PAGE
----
Hyperosmolar hyperglycemic state
|Hyperosmolar hyperglycemic state|
|Synonyms||Hyperosmolar hyperglycemic nonketotic coma (HHNC), hyperosmolar non-ketotic coma (HONK), nonketotic hyperosmolar coma, hyperosmolar hyperglycemic nonketotic syndrome (HHNS)|
|Video describing diabetes and its complications, including HHS.|
|Symptoms||Signs of dehydration, altered level of consciousness|
|Complications||Disseminated intravascular coagulopathy, mesenteric artery occlusion, rhabdomyolysis|
|Usual onset||Days to weeks|
|Risk factors||Infections, stroke, trauma, certain medications, heart attacks|
|Diagnostic method||Blood tests|
|Similar conditions||Diabetic ketoacidosis|
|Treatment||Intravenous fluids, insulin, low molecular weight heparin, antibiotics|
|Prognosis||~15% risk of death|
Hyperosmolar hyperglycemic state (HHS) is a complication of diabetes mellitus in which high blood sugar results in high osmolarity without significant ketoacidosis. Symptoms include signs of dehydration, weakness, legs cramps, trouble seeing, and an altered level of consciousness. Onset is typically over days to weeks. Complications may include seizures, disseminated intravascular coagulopathy, mesenteric artery occlusion, or rhabdomyolysis.
The main risk factor is a history of diabetes mellitus type 2. Occasionally it may occur in those without a prior history of diabetes or those with diabetes mellitus type 1. Triggers include infections, stroke, trauma, certain medications, and heart attacks. Diagnosis is based on blood tests finding a blood sugar greater than 30 mmol/L (600 mg/dL), osmolarity greater than 320 mOsm/kg, and a pH above 7.3.
Initial treatment generally consists of intravenous fluids to manage dehydration, intravenous insulin in those with significant ketones, low molecular weight heparin to decrease the risk of blood clotting, and antibiotics among those in whom there is concerns of infection. The goal is a slow decline in blood sugar levels. Potassium replacement is often required as the metabolic problems are corrected. Efforts to prevent diabetic foot ulcers are also important. It typically takes a few days for the person to return to baseline.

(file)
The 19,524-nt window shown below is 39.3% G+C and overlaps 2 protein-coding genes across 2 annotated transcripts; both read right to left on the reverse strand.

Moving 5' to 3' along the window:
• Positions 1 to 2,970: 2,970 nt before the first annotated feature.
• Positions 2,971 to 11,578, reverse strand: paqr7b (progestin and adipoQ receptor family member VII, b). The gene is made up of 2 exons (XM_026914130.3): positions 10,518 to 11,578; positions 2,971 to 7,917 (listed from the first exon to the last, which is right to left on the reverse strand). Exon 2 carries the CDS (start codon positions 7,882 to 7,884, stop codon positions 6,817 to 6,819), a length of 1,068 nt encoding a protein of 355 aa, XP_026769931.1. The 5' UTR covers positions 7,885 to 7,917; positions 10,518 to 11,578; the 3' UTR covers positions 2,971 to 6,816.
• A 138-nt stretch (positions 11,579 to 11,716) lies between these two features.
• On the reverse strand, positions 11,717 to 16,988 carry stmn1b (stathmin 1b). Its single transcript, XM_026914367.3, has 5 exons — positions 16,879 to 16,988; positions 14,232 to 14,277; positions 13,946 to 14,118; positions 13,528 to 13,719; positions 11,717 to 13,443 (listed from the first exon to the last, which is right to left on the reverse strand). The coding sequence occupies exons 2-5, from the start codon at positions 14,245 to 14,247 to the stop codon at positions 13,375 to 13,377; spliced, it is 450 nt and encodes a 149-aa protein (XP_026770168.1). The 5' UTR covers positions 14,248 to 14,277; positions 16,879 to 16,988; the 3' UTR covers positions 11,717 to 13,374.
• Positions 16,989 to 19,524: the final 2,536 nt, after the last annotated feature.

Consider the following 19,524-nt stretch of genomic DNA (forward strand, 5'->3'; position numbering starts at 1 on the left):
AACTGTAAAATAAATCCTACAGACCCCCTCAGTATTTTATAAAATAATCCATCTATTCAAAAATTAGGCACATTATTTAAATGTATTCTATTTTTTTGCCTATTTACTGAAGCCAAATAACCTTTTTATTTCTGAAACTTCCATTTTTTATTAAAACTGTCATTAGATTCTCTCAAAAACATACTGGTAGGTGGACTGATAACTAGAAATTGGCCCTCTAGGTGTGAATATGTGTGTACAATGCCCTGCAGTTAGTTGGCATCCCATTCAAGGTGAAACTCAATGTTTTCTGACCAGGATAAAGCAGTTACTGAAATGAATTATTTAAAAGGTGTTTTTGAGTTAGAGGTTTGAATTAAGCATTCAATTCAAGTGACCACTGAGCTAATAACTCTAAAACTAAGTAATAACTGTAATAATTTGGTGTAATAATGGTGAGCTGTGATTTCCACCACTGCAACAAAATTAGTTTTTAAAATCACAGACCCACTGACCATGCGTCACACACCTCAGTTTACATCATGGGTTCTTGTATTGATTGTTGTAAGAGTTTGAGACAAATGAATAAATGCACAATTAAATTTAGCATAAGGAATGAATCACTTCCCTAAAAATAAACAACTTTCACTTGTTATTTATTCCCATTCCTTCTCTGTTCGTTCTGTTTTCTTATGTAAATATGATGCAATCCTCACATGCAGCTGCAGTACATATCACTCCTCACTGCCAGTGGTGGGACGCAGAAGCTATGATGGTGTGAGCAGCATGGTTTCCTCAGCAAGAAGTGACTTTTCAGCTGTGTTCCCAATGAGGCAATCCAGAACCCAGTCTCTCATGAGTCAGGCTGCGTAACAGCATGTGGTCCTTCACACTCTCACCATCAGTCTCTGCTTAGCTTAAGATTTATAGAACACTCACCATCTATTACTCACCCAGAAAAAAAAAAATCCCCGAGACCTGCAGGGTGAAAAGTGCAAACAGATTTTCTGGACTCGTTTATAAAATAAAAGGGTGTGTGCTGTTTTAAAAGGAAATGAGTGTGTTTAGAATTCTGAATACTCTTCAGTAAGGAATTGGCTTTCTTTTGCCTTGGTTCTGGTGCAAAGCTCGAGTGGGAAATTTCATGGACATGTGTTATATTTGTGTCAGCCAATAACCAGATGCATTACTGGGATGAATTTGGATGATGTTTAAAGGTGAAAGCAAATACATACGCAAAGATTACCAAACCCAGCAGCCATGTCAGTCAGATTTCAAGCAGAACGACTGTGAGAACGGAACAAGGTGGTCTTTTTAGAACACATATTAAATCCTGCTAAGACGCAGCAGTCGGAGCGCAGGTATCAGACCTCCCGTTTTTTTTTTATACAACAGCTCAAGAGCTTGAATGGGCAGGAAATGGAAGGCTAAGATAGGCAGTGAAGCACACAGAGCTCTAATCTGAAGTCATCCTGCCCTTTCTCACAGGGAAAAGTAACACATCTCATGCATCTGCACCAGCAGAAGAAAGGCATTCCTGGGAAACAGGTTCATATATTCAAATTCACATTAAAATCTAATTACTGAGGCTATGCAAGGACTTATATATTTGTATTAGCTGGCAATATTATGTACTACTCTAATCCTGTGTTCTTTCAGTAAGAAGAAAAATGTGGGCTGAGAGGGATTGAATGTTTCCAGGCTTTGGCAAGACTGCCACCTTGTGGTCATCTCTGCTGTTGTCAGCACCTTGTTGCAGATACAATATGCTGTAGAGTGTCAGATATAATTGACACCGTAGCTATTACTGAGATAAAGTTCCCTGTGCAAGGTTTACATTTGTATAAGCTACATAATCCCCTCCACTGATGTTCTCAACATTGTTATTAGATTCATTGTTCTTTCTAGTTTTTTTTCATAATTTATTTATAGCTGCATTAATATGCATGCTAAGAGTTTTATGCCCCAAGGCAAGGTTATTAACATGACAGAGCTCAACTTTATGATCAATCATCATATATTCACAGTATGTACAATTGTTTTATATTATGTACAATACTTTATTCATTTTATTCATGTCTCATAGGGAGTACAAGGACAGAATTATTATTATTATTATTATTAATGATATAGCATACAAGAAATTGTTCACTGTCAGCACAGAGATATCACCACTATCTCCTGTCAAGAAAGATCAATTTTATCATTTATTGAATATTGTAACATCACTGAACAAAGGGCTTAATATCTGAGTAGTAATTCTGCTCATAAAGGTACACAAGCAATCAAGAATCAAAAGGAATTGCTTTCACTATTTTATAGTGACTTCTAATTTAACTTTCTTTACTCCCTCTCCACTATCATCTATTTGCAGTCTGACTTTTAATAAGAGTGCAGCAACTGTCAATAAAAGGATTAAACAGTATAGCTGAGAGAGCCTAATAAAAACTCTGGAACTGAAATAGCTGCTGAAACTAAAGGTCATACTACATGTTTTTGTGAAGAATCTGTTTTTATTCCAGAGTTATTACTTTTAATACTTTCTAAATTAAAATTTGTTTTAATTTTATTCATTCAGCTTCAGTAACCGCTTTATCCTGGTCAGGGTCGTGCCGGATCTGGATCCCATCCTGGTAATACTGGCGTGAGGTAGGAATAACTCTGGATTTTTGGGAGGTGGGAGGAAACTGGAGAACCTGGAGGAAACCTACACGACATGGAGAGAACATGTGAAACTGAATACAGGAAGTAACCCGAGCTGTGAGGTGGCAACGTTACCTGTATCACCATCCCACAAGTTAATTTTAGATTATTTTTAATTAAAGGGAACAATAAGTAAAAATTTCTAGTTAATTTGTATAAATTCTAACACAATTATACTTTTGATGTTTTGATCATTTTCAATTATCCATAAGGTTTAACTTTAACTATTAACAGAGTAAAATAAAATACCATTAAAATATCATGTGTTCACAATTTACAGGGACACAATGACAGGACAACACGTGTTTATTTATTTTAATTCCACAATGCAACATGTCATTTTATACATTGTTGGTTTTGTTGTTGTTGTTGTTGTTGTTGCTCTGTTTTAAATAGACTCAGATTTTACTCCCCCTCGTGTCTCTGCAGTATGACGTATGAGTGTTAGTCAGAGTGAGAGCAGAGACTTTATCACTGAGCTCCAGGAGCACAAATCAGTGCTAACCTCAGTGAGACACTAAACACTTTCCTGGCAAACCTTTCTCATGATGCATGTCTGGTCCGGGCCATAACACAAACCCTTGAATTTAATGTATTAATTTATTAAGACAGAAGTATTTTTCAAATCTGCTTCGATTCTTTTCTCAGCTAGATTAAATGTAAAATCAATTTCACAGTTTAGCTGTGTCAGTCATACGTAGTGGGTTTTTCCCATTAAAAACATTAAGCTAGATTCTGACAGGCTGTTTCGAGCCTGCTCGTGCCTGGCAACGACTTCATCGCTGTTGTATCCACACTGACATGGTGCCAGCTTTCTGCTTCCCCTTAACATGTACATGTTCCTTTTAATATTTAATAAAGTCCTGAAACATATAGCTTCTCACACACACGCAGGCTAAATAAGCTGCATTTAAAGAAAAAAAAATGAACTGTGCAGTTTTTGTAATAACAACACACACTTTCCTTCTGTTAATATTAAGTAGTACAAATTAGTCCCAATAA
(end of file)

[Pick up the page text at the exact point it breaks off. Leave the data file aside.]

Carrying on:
While the exact frequently of the condition is unknown, it is relatively common. Older people are most commonly affected. The risk of death among those affected is about 15%. It was first described in the 1880s.
Signs and symptoms
Symptoms include an altered level of consciousness. Additionally it may also lead to:
- Neurologic signs including focal signs such as sensory or motor impairments or focal seizures or motor abnormalities, including flaccidity, depressed reflexes, tremors or fasciculations.
- Hyperviscosity and increased risk of blood clot formation
The main risk factor is a history of diabetes mellitus type 2. Occasionally it may occur in those without a prior history of diabetes or those with diabetes mellitus type 1. Triggers include infections, stroke, trauma, certain medications, and heart attacks.
Nonketotic coma is usually precipitated by an infection, myocardial infarction, stroke or another acute illness. A relative insulin deficiency leads to a serum glucose that is usually higher than 33 mmol/L (600 mg/dL), and a resulting serum osmolarity that is greater than 320 mOsm. This leads to excessive urination (more specifically an osmotic diuresis), which, in turn, leads to volume depletion and hemoconcentration that causes a further increase in blood glucose level. Ketosis is absent because the presence of some insulin inhibits hormone-sensitive lipase mediated fat tissue breakdown.
- Plasma glucose level >30 mmol/L (>600 mg/dL)
- Serum osmolality >320 mOsm/kg
- Profound dehydration, up to an average of 9L (and therefore substantial thirst (polydipsia))
- Serum pH >7.30
- Bicarbonate >15 mEq/L
- Small ketonuria (~+ on dipstick) and absent-to-low ketonemia (<3 mmol/L)
- Some alteration in consciousness
Cranial imaging is not used for diagnosis of this condition. However, if MRI is performed, it may show cortical restricted diffusion with unusual characteristics of reversible T2 hypointensity in the subcortical white matter.
The major differential diagnosis is diabetic ketoacidosis (DKA). In contrast to DKA, serum glucose levels in HHS are extremely high, usually greater than 40-50 mmol/L, but an anion-gap metabolic acidosis is absent or mild. Delirium is also more common in HHS than DKA. Although traditionally DKA has been associated with Type I Diabetes, whereas HHS has been associated with Type II, HHS can be seen in people of both types. HHS also tends to have an elderly preponderance.
Treatment of HHS begins with reestablishing tissue perfusion using intravenous fluids. People with HHS can be dehydrated by 8 to 12 liters. Attempts to correct this usually take place over 24 hours with initial rates of normal saline often in the range of 1 L/h for the first few hours or until the condition stabilizes.
Severe potassium deficits often occur in HHS. They usually range around 350 mEq in a 70 kg person. This is generally replaced at a rate 10 mEq per hour as long as there is urinary output.
Insulin is given to reduce blood glucose concentration; however, as it also causes the movement of potassium into cells, serum potassium levels must be sufficiently high or dangerously low blood potassium levels may result. Once potassium levels have been verified to be greater than 3.3 mEq/l, then an insulin infusion of 0.1 units/kg/hr is started.
- "Hyperosmolar Hyperglycemic Nonketotic Syndrome (HHNS)". American Diabetes Association. Retrieved 6 July 2012.
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